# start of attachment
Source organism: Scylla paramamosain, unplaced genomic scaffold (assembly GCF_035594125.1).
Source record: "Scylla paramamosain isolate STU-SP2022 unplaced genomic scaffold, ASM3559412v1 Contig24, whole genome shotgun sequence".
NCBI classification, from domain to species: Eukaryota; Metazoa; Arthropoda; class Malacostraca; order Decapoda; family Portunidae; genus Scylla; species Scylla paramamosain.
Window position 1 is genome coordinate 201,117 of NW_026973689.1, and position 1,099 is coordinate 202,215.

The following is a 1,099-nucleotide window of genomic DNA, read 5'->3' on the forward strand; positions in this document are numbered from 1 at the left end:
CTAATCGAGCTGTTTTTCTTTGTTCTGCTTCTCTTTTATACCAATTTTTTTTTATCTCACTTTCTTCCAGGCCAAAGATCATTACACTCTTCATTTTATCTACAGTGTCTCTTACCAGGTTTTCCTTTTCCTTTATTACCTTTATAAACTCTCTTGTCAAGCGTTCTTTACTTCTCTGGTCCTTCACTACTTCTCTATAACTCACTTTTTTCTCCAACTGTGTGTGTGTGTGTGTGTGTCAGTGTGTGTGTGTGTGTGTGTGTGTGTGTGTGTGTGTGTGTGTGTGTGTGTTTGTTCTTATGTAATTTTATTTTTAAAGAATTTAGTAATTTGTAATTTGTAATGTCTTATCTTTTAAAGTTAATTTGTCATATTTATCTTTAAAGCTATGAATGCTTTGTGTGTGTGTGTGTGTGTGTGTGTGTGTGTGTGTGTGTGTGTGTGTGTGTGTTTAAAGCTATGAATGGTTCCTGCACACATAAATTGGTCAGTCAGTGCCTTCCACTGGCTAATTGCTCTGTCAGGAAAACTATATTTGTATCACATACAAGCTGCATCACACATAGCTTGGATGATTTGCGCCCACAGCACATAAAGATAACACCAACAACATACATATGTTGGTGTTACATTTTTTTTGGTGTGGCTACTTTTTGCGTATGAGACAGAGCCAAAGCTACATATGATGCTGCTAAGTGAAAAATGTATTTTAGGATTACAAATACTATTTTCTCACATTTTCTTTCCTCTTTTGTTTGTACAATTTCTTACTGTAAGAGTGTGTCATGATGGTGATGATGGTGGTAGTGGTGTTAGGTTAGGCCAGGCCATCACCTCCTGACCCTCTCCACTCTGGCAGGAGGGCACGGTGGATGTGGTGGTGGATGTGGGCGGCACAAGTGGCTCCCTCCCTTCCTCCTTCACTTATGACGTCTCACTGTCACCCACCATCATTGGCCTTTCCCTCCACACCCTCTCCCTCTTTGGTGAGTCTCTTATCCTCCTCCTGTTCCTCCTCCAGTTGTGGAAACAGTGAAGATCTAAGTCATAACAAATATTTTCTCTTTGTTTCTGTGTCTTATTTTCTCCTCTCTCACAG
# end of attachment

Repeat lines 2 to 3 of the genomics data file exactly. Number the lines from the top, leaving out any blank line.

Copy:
Source record: "Scylla paramamosain isolate STU-SP2022 unplaced genomic scaffold, ASM3559412v1 Contig24, whole genome shotgun sequence".
NCBI classification, from domain to species: Eukaryota; Metazoa; Arthropoda; class Malacostraca; order Decapoda; family Portunidae; genus Scylla; species Scylla paramamosain.